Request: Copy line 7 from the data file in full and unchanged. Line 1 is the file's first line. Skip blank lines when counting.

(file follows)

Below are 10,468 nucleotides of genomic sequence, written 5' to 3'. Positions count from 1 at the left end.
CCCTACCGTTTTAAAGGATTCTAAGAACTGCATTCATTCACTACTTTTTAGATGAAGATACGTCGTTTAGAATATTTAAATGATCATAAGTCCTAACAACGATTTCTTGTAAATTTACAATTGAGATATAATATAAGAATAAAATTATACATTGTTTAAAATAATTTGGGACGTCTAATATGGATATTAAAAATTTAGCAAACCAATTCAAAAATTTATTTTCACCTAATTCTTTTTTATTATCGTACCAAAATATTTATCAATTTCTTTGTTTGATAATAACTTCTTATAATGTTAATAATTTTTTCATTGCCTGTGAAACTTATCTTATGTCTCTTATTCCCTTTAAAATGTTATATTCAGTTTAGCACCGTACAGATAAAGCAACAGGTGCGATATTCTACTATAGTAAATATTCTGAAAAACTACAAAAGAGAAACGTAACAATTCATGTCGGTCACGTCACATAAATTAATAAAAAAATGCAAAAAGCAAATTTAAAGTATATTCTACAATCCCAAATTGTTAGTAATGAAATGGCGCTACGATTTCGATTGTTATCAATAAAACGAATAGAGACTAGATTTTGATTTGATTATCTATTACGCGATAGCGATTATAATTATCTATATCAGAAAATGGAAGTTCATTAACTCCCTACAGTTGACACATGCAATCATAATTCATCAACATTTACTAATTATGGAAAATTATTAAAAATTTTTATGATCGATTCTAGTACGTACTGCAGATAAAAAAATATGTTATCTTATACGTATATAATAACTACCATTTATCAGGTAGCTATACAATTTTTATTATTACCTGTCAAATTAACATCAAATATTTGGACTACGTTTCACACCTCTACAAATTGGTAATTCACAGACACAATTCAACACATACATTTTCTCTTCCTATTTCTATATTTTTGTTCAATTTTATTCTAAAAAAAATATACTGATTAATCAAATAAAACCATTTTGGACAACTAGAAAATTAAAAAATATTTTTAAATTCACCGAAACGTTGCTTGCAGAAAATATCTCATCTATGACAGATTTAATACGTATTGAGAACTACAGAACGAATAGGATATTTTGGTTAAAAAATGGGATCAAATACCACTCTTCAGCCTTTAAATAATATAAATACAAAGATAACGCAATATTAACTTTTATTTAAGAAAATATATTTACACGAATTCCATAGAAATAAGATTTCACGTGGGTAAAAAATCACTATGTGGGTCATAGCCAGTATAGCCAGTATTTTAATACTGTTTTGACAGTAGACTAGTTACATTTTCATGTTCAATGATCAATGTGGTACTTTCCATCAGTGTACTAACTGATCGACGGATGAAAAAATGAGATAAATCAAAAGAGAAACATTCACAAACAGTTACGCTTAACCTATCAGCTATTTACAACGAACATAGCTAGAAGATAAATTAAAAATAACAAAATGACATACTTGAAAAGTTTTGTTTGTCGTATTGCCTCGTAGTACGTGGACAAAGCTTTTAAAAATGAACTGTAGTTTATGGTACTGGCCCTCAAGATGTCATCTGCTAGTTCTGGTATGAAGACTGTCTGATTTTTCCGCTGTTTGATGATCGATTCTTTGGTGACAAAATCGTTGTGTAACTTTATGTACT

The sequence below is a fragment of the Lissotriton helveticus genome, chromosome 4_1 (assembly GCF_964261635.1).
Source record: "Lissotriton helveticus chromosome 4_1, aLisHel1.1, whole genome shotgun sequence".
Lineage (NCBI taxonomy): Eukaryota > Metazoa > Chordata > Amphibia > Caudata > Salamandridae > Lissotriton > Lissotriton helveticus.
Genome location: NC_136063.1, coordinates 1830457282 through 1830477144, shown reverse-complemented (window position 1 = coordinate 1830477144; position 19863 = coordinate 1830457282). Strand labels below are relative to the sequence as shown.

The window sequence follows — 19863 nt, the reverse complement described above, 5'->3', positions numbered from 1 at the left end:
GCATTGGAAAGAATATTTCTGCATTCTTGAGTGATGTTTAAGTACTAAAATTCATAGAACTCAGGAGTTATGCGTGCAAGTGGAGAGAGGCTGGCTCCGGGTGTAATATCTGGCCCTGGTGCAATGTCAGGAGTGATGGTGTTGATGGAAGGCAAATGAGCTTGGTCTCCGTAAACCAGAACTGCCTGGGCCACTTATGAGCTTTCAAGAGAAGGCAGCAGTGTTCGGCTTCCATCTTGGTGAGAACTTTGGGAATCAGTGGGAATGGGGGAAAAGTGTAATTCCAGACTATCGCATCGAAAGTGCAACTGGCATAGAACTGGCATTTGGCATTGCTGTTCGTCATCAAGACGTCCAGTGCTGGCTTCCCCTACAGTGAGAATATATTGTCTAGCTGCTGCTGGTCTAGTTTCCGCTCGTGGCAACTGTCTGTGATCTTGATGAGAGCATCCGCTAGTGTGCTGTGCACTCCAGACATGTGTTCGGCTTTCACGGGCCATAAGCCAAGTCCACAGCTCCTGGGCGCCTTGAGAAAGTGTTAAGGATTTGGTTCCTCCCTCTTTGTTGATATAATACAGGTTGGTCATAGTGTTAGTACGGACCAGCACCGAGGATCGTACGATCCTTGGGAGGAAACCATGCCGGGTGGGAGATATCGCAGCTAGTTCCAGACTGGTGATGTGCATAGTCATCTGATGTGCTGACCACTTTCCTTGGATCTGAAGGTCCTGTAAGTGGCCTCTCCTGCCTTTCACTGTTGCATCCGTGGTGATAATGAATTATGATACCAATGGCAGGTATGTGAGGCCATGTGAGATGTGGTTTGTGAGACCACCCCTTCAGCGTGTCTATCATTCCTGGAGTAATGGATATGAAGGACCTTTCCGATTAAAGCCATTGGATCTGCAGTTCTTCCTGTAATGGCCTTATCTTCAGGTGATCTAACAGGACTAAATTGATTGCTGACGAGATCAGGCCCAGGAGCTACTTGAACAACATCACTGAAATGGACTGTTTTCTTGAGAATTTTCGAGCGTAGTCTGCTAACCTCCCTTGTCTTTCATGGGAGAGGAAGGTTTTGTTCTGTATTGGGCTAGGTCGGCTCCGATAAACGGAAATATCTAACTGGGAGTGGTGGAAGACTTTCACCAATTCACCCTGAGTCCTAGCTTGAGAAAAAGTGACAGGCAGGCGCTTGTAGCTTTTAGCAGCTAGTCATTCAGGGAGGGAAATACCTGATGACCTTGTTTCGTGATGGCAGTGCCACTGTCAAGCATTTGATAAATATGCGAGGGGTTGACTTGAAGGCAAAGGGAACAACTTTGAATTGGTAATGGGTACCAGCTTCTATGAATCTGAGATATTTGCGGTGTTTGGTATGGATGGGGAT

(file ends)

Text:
The window sequence follows — 19863 nt, the reverse complement described above, 5'->3', positions numbered from 1 at the left end: